Other than a thin sliver of Yellowstone National Park, Idaho doesn’t have any national parks proper despite having an abundance of outrageously beautiful landscapes. Instead, Idaho’s public lands are state parks, designated Wilderness areas, Wild and Scenic rivers, or vast swaths of National Forest or BLM high desert.

While many of these fall into the usual categories of majestic mountains, whitewater rivers, or dense forests, there is one landscape – Craters of the Moon National Monument – that is unlike anywhere else I’ve ever backpacked. For a short shoulder-season trip, it’s an ideal destination.

A backpacker hikes on a wide trail with a hill in the background and a wilderness sign in the foreground.
Backpacking in the Craters of the Moon Wilderness starts off with a heavy pack full of water, but is always worth the effort. Clear skies and an otherworldly landscape – which you often have entirely to yourself – more than make up for the lack of water and limited trail infrastructure.

I’ve never felt like I needed an excuse or permission to revisit an area. So when my girlfriend and I realized on our first visit to Craters of the Moon last year that there would be a lunar eclipse the following May (and on her birthday, no less), we knew we had to plan a trip around it.

Idaho also has some of the darkest skies in the continental United States, especially so at Craters of the Moon. The opportunity to experience a lunar eclipse in a designated dark sky park, in a surreal landscape with moon-like features, was just too perfect.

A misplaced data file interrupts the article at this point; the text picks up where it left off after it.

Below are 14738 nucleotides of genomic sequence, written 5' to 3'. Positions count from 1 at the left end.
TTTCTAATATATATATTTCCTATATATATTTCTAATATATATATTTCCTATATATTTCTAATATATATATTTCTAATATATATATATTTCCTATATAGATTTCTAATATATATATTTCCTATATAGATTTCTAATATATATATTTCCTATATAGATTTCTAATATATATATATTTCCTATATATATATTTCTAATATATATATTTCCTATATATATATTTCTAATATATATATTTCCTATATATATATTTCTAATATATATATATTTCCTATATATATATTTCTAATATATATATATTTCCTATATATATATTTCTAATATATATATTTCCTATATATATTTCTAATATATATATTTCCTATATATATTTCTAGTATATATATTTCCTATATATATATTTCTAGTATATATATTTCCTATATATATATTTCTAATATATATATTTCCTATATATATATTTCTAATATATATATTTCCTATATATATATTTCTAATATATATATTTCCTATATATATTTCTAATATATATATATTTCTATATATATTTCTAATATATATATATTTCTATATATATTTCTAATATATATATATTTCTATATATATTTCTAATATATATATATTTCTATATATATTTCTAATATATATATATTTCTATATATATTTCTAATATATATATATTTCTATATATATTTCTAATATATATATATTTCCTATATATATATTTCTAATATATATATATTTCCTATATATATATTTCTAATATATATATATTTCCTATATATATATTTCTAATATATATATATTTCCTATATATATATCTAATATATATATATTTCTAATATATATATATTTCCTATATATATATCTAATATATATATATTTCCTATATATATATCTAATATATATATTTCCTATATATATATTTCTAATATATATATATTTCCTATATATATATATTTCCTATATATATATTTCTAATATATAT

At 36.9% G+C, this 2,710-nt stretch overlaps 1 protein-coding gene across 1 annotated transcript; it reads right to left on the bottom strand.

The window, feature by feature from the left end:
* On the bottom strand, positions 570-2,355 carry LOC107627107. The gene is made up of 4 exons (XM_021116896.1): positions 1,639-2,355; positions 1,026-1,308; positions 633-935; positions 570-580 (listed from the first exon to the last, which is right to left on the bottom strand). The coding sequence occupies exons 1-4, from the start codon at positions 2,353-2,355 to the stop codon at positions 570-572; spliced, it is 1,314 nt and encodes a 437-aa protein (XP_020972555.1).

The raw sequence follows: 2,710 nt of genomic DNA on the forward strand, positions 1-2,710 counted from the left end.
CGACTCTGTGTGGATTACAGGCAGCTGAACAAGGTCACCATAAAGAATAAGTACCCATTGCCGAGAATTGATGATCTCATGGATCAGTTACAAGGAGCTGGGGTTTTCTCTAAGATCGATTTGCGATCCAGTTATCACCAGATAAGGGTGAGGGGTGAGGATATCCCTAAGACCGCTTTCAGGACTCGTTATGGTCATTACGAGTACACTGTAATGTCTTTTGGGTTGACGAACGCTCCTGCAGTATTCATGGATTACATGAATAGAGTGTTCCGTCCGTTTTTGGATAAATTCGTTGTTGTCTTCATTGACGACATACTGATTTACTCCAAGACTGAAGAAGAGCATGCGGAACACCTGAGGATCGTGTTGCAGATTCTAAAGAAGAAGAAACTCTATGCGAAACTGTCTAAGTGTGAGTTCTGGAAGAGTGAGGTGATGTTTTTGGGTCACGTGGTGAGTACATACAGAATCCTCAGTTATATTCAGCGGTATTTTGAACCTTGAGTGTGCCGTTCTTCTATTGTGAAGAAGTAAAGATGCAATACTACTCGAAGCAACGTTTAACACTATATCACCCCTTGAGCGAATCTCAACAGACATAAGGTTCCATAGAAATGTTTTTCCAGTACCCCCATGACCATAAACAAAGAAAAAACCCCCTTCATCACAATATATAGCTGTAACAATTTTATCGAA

From my house in Montana’s Bitterroot Valley, the 263-mile drive to Craters of the Moon has exactly three stop lights.

The route passes by Idaho’s tallest peak and the stark and intimidating Lost River Range. But more alluringly to a hot springs enthusiast like myself, it passes by several hot springs. One of my favorite of these is a small pool between the highway and the river – a perfect roadside pit stop. I can think of few better ways to break up a drive on a backpacking trip than by a soak in a beautiful river canyon.

A man sits in a hot spring next to a river.
A small hot spring is an excellent way to break up the drive.

Just as the Lost River Range begins to fade away over the horizon, those wishing to visit Craters of the Moon head west. Before long, what looks to be fairly typical high desert fields turn into lava flats, and the vastness of the landscape becomes visceral. When exploring the trails in the National Monument, that feeling reaches new heights.